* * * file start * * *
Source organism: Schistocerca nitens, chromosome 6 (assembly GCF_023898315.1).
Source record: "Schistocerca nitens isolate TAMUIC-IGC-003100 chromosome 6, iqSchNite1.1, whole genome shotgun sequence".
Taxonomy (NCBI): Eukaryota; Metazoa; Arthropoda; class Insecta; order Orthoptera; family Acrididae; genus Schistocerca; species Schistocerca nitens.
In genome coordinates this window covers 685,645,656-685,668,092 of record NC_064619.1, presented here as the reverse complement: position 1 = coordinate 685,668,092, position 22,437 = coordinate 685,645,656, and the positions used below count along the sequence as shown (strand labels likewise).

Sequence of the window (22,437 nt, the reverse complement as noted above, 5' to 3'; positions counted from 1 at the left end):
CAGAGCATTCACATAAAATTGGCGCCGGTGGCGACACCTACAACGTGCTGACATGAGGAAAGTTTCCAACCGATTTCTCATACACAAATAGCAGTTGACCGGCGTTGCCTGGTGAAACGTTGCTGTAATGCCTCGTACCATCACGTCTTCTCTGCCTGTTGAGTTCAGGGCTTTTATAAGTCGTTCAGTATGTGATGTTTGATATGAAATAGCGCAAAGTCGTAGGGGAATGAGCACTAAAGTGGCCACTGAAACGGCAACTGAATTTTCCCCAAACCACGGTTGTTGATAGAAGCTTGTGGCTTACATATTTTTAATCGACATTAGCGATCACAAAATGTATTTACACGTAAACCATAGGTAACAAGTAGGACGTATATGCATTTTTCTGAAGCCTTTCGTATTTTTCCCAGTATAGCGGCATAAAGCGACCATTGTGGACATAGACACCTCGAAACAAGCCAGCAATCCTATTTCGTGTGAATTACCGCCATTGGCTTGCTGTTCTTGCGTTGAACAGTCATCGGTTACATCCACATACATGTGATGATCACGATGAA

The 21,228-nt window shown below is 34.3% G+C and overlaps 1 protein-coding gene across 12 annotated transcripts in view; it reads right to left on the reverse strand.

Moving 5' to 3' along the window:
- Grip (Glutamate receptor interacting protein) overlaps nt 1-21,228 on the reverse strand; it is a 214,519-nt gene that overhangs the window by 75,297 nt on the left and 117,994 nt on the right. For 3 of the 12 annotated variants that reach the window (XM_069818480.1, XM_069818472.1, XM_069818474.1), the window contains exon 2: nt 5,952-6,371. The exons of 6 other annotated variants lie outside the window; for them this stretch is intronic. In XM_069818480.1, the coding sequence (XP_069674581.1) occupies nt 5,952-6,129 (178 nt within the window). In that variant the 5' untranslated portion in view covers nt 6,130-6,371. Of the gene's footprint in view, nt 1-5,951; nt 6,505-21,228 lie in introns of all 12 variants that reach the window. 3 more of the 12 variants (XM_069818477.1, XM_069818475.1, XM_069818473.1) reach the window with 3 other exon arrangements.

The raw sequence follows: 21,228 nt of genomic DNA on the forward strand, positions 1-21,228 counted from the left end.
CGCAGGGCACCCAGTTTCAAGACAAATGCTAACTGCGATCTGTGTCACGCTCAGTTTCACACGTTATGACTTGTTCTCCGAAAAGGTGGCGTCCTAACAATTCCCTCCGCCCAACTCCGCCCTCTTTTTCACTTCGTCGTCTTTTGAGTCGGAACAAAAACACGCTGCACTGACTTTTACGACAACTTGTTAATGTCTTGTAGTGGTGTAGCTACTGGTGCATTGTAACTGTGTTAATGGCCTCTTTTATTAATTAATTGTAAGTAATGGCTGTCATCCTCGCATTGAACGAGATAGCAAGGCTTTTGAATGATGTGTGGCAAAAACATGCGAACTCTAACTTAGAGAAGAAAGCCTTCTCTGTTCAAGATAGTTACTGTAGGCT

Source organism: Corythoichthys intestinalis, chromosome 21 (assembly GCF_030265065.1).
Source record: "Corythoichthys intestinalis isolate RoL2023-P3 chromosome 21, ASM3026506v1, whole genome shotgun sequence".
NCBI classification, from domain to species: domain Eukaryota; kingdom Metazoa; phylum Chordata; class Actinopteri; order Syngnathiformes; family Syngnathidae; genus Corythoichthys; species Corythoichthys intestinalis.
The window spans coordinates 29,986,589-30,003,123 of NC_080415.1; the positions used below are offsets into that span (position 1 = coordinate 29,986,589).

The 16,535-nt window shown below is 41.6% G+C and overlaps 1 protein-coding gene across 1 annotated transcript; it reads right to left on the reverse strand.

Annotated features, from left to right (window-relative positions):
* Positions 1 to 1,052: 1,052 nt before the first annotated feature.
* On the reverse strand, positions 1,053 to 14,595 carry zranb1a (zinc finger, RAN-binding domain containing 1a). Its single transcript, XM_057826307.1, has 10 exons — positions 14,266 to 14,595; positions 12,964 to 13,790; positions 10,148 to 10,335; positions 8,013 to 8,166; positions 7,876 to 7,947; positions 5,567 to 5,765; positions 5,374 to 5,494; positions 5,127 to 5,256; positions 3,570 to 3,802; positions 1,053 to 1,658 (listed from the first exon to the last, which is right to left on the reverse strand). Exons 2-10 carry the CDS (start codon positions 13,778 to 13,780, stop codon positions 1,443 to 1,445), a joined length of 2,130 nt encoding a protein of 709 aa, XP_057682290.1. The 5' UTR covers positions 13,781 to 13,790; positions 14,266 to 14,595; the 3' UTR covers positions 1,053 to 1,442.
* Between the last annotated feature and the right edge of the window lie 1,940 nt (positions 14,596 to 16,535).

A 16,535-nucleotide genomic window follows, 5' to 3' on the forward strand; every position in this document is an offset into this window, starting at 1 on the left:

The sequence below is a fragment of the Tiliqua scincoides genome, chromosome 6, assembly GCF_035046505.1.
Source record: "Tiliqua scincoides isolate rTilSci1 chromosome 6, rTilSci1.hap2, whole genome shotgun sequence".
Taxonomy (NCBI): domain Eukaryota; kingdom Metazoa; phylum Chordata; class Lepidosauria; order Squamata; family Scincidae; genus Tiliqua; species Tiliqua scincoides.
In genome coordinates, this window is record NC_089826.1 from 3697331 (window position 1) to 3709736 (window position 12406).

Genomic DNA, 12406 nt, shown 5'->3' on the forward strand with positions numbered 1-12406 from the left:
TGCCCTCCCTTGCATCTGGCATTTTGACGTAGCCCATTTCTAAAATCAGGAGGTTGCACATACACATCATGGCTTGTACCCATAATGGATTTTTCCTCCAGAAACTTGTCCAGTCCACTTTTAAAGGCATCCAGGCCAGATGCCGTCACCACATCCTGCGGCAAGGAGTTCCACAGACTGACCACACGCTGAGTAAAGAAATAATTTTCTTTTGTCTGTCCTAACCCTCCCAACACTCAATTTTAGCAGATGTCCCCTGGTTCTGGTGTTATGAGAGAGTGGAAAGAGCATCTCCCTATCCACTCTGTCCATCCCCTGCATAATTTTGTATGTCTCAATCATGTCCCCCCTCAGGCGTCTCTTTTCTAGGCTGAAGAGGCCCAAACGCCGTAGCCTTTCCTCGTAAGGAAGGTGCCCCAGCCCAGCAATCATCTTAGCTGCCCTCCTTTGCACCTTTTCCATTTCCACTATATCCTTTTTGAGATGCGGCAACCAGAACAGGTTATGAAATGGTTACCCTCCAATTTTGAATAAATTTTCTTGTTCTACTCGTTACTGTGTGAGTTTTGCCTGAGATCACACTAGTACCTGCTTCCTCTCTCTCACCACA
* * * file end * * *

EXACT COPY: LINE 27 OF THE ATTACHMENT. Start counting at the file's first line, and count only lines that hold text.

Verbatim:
TGCCCTCCCTTGCATCTGGCATTTTGACGTAGCCCATTTCTAAAATCAGGAGGTTGCACATACACATCATGGCTTGTACCCATAATGGATTTTTCCTCCAGAAACTTGTCCAGTCCACTTTTAAAGGCATCCAGGCCAGATGCCGTCACCACATCCTGCGGCAAGGAGTTCCACAGACTGACCACACGCTGAGTAAAGAAATAATTTTCTTTTGTCTGTCCTAACCCTCCCAACACTCAATTTTAGCAGATGTCCCCTGGTTCTGGTGTTATGAGAGAGTGGAAAGAGCATCTCCCTATCCACTCTGTCCATCCCCTGCATAATTTTGTATGTCTCAATCATGTCCCCCCTCAGGCGTCTCTTTTCTAGGCTGAAGAGGCCCAAACGCCGTAGCCTTTCCTCGTAAGGAAGGTGCCCCAGCCCAGCAATCATCTTAGCTGCCCTCCTTTGCACCTTTTCCATTTCCACTATATCCTTTTTGAGATGCGGCAACCAGAACAGGTTATGAAATGGTTACCCTCCAATTTTGAATAAATTTTCTTGTTCTACTCGTTACTGTGTGAGTTTTGCCTGAGATCACACTAGTACCTGCTTCCTCTCTCTCACCACA